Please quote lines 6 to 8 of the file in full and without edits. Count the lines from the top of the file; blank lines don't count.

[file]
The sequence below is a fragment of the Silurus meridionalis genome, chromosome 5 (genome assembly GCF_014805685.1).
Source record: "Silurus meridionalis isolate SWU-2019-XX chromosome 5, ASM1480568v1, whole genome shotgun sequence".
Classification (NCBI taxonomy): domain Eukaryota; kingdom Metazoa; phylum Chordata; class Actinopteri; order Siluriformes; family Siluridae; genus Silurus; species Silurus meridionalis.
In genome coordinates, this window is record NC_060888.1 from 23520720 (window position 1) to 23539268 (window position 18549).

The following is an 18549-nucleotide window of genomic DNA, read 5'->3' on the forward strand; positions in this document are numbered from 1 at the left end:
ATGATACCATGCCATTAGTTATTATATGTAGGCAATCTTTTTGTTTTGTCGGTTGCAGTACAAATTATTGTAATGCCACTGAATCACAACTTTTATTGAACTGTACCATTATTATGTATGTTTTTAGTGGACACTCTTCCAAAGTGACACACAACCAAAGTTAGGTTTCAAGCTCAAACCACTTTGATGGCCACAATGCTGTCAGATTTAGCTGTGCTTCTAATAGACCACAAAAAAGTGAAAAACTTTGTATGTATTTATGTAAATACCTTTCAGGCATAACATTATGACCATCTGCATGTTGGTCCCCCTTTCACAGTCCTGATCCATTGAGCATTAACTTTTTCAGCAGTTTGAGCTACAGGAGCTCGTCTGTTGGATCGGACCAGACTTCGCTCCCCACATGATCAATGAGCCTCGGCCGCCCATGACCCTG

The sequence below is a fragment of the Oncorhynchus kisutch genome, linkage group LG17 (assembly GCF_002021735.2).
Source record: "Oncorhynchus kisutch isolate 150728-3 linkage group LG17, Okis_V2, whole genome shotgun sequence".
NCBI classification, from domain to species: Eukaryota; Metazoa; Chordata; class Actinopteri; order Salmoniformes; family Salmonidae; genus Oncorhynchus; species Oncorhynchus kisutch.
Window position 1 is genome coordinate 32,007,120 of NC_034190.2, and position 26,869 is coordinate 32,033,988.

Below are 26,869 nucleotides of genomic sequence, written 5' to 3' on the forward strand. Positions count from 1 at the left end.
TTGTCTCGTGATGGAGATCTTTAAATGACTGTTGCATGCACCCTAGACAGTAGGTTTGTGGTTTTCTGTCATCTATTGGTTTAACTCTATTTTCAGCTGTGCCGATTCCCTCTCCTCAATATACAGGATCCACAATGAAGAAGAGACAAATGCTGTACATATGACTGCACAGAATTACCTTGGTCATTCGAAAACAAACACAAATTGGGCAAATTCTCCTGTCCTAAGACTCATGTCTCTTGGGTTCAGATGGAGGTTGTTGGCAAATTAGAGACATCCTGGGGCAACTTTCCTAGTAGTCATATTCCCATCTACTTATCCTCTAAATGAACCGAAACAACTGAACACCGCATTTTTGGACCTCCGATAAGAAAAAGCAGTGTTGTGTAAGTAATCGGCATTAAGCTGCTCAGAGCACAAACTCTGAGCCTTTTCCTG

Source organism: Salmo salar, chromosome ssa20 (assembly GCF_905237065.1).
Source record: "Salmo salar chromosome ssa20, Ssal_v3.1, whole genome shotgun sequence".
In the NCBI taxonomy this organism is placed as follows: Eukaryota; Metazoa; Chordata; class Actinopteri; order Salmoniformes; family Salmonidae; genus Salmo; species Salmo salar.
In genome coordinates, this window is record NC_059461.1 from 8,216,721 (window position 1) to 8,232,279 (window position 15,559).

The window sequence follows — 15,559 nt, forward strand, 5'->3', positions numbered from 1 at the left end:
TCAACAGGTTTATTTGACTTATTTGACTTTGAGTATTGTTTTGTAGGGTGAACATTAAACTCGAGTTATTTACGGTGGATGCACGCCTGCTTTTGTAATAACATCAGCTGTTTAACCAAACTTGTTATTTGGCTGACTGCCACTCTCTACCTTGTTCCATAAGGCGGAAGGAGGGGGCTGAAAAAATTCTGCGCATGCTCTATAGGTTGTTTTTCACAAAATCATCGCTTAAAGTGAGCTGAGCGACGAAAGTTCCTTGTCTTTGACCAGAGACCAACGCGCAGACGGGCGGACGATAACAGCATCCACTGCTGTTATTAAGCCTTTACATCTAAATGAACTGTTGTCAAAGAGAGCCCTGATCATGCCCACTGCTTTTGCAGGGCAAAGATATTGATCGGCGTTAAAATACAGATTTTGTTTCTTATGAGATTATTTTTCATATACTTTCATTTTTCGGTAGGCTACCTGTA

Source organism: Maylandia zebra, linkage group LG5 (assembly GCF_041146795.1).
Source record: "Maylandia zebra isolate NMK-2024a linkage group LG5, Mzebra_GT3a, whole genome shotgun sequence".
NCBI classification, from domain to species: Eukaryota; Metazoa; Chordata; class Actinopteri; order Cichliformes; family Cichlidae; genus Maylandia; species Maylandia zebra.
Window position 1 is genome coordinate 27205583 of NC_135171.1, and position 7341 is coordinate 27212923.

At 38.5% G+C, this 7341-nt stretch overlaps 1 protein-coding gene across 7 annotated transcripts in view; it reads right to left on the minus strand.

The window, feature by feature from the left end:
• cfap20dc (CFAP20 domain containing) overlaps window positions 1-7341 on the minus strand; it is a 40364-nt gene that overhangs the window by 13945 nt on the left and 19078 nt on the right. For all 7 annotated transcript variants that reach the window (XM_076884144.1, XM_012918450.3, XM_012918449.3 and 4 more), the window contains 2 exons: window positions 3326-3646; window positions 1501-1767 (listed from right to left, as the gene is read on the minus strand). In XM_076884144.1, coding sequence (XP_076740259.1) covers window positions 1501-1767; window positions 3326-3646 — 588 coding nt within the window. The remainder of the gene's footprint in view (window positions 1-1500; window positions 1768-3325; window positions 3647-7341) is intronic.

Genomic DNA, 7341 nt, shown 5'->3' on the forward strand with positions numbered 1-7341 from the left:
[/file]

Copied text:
ATGATACCATGCCATTAGTTATTATATGTAGGCAATCTTTTTGTTTTGTCGGTTGCAGTACAAATTATTGTAATGCCACTGAATCACAACTTTTATTGAACTGTACCATTATTATGTATGTTTTTAGTGGACACTCTTCCAAAGTGACACACAACCAAAGTTAGGTTTCAAGCTCAAACCACTTTGATGGCCACAATGCTGTCAGATTTAGCTGTGCTTCTAATAGACCACAAAAAAGTGAAAAACTTTGTATGTATTTATGTAAATACCTTTCAGGCATAACATTATGACCATCTGCATGTTGGTCCCCCTTTCACAGTCCTGATCCATTGAGCATTAACTTTTTCAGCAGTTTGAGCTACAGGAGCTCGTCTGTTGGATCGGACCAGACTTCGCTCCCCACATGATCAATGAGCCTCGGCCGCCCATGACCCTG

The sequence below is a fragment of the Oncorhynchus kisutch genome, linkage group LG17 (assembly GCF_002021735.2).
Source record: "Oncorhynchus kisutch isolate 150728-3 linkage group LG17, Okis_V2, whole genome shotgun sequence".